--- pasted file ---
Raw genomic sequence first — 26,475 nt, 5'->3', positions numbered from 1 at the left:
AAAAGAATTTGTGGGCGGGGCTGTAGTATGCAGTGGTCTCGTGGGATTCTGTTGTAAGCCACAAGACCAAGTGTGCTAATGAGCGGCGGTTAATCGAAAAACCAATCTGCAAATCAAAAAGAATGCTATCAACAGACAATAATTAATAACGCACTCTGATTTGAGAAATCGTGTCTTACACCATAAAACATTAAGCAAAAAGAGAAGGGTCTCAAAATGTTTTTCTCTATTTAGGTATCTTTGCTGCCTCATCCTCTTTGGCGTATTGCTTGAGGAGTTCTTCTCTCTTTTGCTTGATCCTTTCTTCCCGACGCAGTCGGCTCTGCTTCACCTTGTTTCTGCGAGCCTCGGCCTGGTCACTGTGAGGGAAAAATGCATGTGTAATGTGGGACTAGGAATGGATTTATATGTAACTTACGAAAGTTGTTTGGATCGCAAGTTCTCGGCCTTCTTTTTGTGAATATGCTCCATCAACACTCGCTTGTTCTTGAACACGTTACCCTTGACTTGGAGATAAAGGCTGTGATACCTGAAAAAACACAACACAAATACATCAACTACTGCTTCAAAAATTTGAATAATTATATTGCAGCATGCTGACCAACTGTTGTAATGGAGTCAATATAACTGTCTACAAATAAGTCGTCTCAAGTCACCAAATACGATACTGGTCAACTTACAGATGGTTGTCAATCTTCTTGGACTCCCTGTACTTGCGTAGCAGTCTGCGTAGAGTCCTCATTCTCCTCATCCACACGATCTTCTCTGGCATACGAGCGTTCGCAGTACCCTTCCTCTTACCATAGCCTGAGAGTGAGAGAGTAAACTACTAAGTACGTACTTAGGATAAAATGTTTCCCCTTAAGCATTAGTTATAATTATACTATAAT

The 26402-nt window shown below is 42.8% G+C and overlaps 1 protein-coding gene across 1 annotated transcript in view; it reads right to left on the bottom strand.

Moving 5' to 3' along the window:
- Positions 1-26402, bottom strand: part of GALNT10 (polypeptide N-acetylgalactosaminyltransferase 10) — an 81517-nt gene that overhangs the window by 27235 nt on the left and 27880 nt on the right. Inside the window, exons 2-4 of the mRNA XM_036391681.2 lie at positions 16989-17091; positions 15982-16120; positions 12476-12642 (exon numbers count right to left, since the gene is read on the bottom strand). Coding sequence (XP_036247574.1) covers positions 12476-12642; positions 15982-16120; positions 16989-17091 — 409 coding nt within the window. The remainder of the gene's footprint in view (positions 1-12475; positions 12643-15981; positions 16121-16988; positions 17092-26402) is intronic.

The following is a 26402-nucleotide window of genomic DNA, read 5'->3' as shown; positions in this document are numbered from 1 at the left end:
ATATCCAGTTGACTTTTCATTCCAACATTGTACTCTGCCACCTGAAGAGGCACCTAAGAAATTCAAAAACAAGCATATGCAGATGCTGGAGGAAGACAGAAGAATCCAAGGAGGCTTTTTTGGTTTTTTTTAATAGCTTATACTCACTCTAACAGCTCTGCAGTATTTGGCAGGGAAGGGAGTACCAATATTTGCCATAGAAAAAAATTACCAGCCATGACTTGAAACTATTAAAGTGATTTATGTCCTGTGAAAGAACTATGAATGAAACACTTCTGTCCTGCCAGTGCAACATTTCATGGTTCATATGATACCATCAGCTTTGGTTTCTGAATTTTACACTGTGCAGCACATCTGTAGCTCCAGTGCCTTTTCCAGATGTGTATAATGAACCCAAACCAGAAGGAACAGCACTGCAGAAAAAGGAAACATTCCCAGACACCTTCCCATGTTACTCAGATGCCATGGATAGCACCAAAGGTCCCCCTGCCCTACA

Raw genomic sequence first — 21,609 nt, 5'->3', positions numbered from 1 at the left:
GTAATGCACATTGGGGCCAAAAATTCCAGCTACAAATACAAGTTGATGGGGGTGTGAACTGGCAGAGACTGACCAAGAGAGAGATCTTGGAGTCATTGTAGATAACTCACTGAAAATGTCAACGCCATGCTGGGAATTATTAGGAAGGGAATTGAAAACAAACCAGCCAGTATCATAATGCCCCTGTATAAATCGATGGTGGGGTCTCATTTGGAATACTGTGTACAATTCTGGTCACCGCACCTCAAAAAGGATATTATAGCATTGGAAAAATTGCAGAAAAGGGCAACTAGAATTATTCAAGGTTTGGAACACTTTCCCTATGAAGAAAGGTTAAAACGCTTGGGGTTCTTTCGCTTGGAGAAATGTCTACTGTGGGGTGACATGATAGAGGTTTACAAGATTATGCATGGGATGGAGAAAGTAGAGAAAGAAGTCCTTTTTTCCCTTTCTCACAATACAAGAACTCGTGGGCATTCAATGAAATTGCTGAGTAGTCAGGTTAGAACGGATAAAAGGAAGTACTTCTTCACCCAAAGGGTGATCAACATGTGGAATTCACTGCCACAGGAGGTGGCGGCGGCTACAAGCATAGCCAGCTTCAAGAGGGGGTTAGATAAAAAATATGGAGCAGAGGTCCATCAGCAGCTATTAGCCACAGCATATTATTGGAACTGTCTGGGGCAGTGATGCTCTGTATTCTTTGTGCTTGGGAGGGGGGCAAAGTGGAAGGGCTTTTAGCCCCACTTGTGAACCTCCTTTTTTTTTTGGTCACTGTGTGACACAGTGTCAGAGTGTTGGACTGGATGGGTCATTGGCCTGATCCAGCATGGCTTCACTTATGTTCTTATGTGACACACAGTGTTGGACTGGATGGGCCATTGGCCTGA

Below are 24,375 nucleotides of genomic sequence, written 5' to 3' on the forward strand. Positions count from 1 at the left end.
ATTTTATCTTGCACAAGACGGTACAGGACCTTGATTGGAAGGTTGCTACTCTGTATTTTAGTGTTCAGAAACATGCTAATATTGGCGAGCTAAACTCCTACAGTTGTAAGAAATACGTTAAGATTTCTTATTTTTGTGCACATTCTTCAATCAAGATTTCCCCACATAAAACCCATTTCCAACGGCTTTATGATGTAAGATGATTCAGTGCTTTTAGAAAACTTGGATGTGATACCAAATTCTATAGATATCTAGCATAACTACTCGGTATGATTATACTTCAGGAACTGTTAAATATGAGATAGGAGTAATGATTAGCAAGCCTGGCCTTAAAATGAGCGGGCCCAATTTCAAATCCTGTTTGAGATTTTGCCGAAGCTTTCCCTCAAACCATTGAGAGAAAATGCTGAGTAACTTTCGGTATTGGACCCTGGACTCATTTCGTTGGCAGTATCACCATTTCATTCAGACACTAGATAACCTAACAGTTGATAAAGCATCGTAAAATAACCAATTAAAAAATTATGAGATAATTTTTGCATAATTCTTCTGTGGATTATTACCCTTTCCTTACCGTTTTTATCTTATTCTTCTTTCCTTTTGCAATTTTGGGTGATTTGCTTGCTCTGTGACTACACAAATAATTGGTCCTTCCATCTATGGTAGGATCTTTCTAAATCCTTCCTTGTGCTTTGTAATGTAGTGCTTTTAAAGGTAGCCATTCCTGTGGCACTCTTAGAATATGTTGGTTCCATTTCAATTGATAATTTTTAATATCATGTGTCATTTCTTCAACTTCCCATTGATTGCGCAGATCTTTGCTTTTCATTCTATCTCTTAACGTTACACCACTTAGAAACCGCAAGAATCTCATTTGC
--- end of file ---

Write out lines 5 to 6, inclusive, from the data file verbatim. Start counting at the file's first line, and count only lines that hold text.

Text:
- Positions 1-26402, bottom strand: part of GALNT10 (polypeptide N-acetylgalactosaminyltransferase 10) — an 81517-nt gene that overhangs the window by 27235 nt on the left and 27880 nt on the right. Inside the window, exons 2-4 of the mRNA XM_036391681.2 lie at positions 16989-17091; positions 15982-16120; positions 12476-12642 (exon numbers count right to left, since the gene is read on the bottom strand). Coding sequence (XP_036247574.1) covers positions 12476-12642; positions 15982-16120; positions 16989-17091 — 409 coding nt within the window. The remainder of the gene's footprint in view (positions 1-12475; positions 12643-15981; positions 16121-16988; positions 17092-26402) is intronic.

The following is a 26402-nucleotide window of genomic DNA, read 5'->3' as shown; positions in this document are numbered from 1 at the left end: